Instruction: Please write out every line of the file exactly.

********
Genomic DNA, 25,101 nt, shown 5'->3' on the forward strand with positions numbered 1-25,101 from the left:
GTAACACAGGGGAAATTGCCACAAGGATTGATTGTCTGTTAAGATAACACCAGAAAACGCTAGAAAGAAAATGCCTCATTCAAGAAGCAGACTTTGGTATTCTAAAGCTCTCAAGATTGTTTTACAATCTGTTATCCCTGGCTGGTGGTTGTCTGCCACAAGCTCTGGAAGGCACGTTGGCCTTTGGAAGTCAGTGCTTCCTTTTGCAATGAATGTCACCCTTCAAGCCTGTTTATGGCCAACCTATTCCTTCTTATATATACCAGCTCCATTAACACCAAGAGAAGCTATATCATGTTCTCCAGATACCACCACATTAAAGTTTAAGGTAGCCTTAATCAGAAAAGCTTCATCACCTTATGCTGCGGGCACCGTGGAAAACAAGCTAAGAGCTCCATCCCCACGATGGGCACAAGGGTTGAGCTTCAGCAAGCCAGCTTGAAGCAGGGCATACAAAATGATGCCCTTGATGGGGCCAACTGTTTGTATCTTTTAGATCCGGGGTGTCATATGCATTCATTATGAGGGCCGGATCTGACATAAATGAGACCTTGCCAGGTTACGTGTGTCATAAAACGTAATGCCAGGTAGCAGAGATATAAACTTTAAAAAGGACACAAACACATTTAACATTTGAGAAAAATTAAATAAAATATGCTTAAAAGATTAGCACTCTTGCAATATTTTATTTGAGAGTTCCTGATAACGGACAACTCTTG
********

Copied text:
Genomic DNA, 25,101 nt, shown 5'->3' on the forward strand with positions numbered 1-25,101 from the left:
GTAACACAGGGGAAATTGCCACAAGGATTGATTGTCTGTTAAGATAACACCAGAAAACGCTAGAAAGAAAATGCCTCATTCAAGAAGCAGACTTTGGTATTCTAAAGCTCTCAAGATTGTTTTACAATCTGTTATCCCTGGCTGGTGGTTGTCTGCCACAAGCTCTGGAAGGCACGTTGGCCTTTGGAAGTCAGTGCTTCCTTTTGCAATGAATGTCACCCTTCAAGCCTGTTTATGGCCAACCTATTCCTTCTTATATATACCAGCTCCATTAACACCAAGAGAAGCTATATCATGTTCTCCAGATACCACCACATTAAAGTTTAAGGTAGCCTTAATCAGAAAAGCTTCATCACCTTATGCTGCGGGCACCGTGGAAAACAAGCTAAGAGCTCCATCCCCACGATGGGCACAAGGGTTGAGCTTCAGCAAGCCAGCTTGAAGCAGGGCATACAAAATGATGCCCTTGATGGGGCCAACTGTTTGTATCTTTTAGATCCGGGGTGTCATATGCATTCATTATGAGGGCCGGATCTGACATAAATGAGACCTTGCCAGGTTACGTGTGTCATAAAACGTAATGCCAGGTAGCAGAGATATAAACTTTAAAAAGGACACAAACACATTTAACATTTGAGAAAAATTAAATAAAATATGCTTAAAAGATTAGCACTCTTGCAATATTTTATTTGAGAGTTCCTGATAACGGACAACTCTTG